When most poker players refer to variance, it is in the bankroll sense, and they are referring to the range of their bankroll over the sample. In the OP's example, the variance of finishes is measured, which is different. The variance of two samples can be approximately the same but the ranges can be significantly different.

I haven't done the calculations, but I guarantee that the range, calculated as max profit (or min loss) minus min profit (or max loss) is going to be larger in turbos. Thus, from a poker players perspective, the bankroll swings are going to be larger, hence "variance", albeit not the true statistical kind.

I have done the calculations and I guarantee the range will not really differ between regulars and turbos. This is again the same misconception about variance.

The bankroll swings will be the same but simply with starting point in turbos. In statistical terms the mean (ROI) will differ but the variance (swings) around that mean won't substanitally differ.

In my example over 100 games someone with a mean ROI of 31% will achieve an ROI with +-30% with 95% confidence. So with 95% confidence it will be somewhere between 61% and 1%.

For the turbos the mean ROI is 20% due to having to take more risks but the variance and standard errors are basically the same (very slightly lower in fact). So after 100 games the 95% confidence on your ROI is 20%+-30% so someone with a true playing ability with an ROI of 20% on the turbos will over 100 games with 95% certainty acheive an ROI of between 50% and -10%.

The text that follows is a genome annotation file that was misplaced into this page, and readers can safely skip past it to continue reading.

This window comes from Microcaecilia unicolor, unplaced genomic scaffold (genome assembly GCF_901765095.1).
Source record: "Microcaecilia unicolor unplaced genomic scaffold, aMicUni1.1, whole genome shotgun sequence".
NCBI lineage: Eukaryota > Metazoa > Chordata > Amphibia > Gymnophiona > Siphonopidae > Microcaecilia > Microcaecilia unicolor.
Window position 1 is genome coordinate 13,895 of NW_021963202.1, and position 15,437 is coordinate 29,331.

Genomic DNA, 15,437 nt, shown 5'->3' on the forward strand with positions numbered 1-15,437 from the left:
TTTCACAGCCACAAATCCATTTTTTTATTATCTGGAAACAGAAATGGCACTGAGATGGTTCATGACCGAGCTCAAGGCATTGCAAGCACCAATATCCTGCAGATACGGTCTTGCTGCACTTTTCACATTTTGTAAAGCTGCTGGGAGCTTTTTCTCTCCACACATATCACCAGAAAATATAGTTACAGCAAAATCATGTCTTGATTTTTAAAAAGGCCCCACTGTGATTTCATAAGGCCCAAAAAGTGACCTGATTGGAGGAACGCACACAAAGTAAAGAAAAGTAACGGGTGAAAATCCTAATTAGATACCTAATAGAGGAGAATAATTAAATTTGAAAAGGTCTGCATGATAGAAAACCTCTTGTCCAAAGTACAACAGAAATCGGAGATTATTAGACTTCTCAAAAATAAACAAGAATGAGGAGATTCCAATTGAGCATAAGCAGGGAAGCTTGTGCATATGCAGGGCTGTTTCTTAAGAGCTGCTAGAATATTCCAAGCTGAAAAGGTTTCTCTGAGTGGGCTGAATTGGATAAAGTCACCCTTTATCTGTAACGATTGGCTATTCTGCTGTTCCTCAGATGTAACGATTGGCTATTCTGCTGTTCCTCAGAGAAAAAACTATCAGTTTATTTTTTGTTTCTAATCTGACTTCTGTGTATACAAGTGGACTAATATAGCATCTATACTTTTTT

In bankroll terms for the normals with 95% confidence you would win somewhere between \$336 and \$6. For the turbos you would win somewhere between \$275 profit to a \$55 loss. The potential swing/range is the same but it's simply shifted downwards in the turbos.

This means that you should adjust you bankroll management in turbos as the dips below zero will be greater NOT because of greater variance but because of a lower mean ROI i.e. one that is nearer zero in the first place. So the same amount of variance makes you dip below zero more often on turbos than regulars. But a downswing is not a consequence of variance. It is the steepness of the swings that is a consequence of variance i.e. how far they move away from your mean ROI/average profit. The steepness of the swings in turbos and regulars will be about the same.